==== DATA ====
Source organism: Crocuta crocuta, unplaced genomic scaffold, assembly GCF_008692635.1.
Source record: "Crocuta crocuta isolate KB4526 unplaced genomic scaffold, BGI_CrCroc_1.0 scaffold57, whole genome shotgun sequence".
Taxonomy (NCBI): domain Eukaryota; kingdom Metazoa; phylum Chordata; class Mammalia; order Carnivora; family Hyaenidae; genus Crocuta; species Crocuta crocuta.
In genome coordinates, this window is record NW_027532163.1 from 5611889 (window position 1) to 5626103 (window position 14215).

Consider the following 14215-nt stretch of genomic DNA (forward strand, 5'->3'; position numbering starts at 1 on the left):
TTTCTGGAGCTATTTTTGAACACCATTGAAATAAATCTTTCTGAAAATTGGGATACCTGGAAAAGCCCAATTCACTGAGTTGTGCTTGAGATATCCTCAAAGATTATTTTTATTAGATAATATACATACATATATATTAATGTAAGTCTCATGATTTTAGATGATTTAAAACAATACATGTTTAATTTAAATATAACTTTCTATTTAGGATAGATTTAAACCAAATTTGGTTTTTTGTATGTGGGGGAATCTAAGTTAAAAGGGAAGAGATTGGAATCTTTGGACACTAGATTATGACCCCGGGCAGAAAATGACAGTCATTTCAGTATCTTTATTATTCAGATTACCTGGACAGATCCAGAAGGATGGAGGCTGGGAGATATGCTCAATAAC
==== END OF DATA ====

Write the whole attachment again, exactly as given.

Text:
Source organism: Crocuta crocuta, unplaced genomic scaffold, assembly GCF_008692635.1.
Source record: "Crocuta crocuta isolate KB4526 unplaced genomic scaffold, BGI_CrCroc_1.0 scaffold57, whole genome shotgun sequence".
Taxonomy (NCBI): domain Eukaryota; kingdom Metazoa; phylum Chordata; class Mammalia; order Carnivora; family Hyaenidae; genus Crocuta; species Crocuta crocuta.
In genome coordinates, this window is record NW_027532163.1 from 5611889 (window position 1) to 5626103 (window position 14215).

Consider the following 14215-nt stretch of genomic DNA (forward strand, 5'->3'; position numbering starts at 1 on the left):
TTTCTGGAGCTATTTTTGAACACCATTGAAATAAATCTTTCTGAAAATTGGGATACCTGGAAAAGCCCAATTCACTGAGTTGTGCTTGAGATATCCTCAAAGATTATTTTTATTAGATAATATACATACATATATATTAATGTAAGTCTCATGATTTTAGATGATTTAAAACAATACATGTTTAATTTAAATATAACTTTCTATTTAGGATAGATTTAAACCAAATTTGGTTTTTTGTATGTGGGGGAATCTAAGTTAAAAGGGAAGAGATTGGAATCTTTGGACACTAGATTATGACCCCGGGCAGAAAATGACAGTCATTTCAGTATCTTTATTATTCAGATTACCTGGACAGATCCAGAAGGATGGAGGCTGGGAGATATGCTCAATAAC